So in answer to the question whether critics are just making it up about Shakespeare, there are two answers. One: no, because academic Shakespeare studies establish what we can know about his dramas and poems using primary sources and analysis. Academics provide the context and historical basis to help others read and enjoy his works. Two: no, because from our contemporary perspective we can ask important questions that aren’t less important because Shakespeare wouldn’t have asked them, such as how he represented women or colonies, or held broad views about humanity. Academics open up these questions for others to pursue. Regardless of approach, very few critics would dare to explain exactly what Shakespeare was trying to tell us in his plays, that don’t just echoes through history.

If we want to run away with this split further we could start speculating a basic neurological foundation for all this, the much-skewered left- and right-brain distinction (Jonathan Sacks criticized here for this; Iain McGilchrist here, for example). And just to tip the tension into ridicule, we could imagine a humanistic theory of everything which also include thought/ feeling and science/ religion. The sheer adaptability of this same continental-analytical split into virtually every sphere of human endeavour makes me think that it is worthwhile as a tool for thinking (because it keeps on recurring), if not for describing reality.

More importantly, it reminds me once again that no individual mind or artifact can be slotted in one of two categories. In fact, such gross simplification goes against the basic nature of humanistic study as I and others pursue it. We learn this once we start analysing a text in all its historical complexity, and as we start posing theoretical questions. In fact, English studies ought to be superb at such self-scrutiny because language, the medium through which all these ideas are communicated, is its basic subject of study. It ought to be the first to resist the shackles of such dichotomies, even though individuals will naturally incline towards approaches similar to those previously adopted by others.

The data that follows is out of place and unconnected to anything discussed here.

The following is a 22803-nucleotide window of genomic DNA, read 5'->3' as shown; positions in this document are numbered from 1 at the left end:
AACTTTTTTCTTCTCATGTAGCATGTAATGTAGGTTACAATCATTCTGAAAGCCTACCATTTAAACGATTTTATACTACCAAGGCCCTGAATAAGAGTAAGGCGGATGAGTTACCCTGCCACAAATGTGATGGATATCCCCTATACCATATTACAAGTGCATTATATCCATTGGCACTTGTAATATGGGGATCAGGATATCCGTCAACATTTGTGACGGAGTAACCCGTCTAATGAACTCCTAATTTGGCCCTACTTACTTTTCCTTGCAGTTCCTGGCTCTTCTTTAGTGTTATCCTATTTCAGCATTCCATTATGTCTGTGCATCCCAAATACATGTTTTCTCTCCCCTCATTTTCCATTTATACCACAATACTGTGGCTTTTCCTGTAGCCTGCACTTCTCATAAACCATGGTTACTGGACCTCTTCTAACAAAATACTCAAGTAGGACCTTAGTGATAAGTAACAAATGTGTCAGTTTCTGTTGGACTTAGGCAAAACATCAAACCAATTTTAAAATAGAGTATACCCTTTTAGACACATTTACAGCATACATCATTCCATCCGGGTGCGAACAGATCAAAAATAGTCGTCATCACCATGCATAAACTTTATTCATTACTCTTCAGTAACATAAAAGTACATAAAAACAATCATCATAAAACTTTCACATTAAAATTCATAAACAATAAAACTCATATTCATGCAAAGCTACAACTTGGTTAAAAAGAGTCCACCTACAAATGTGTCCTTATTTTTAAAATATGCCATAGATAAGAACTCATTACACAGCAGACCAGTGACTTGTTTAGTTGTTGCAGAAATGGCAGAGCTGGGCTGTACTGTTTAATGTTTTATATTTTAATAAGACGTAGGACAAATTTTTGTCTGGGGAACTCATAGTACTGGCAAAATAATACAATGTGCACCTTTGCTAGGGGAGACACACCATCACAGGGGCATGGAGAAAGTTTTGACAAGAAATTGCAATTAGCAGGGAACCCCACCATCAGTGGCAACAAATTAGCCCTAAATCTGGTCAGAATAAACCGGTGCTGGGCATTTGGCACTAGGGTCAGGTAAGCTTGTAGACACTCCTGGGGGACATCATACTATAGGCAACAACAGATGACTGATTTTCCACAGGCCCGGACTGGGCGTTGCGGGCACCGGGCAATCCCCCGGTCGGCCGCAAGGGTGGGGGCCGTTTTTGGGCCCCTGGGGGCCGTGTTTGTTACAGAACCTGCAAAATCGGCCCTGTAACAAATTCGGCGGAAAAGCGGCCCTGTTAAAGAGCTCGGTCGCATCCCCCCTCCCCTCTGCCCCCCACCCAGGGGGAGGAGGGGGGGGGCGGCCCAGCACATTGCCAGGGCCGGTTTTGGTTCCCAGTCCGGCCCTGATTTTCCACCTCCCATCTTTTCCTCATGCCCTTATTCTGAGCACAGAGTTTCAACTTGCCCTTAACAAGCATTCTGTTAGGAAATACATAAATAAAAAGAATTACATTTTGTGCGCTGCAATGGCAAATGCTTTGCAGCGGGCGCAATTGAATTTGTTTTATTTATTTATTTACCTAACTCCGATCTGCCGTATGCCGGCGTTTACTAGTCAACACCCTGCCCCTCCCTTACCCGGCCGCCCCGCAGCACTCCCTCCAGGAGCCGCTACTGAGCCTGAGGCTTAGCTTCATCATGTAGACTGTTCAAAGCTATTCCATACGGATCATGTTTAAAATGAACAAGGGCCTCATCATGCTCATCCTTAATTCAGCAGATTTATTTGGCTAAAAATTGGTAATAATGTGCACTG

The Art of Concentration

Great art requires concentration from the artist, and demands concentration from those experiencing it. Artists concentrate their minds and energies for years in order to compose, paint, write or otherwise create work that reveals unusual sensitivity and mastery. Artists tend to have the talent and training to experience ‘flow’ or be ‘in the zone’. Education teaches concentration. Self-control is often said to improve your long-term career prospects (think of the Marshmallow Test). Concentrating fully on a single task is often more difficult than multitasking: it requires the whole body to move towards a single goal.

Literature demands and rewards concentration too. I was asked to talk about the following passage from George Eliot’s Middlemarch (Chapter 20) in an admissions interview at Cambridge. In what I now (but not then) understand as a deep, almost mystical insight into concentration, the narrator says that ‘keen vision and feeling’ allow you to push at the horizons of reality, to experience the world more fully:

That element of tragedy which lies in the very fact of frequency, has not yet wrought itself into the coarse emotion of mankind; and perhaps our frames could hardly bear much of it. If we had a keen vision and feeling of all ordinary human life, it would be like hearing the grass grow and the squirrel’s heart beat, and we should die of that roar which lies on the other side of silence. As it is, the quickest of us walk about well wadded with stupidity.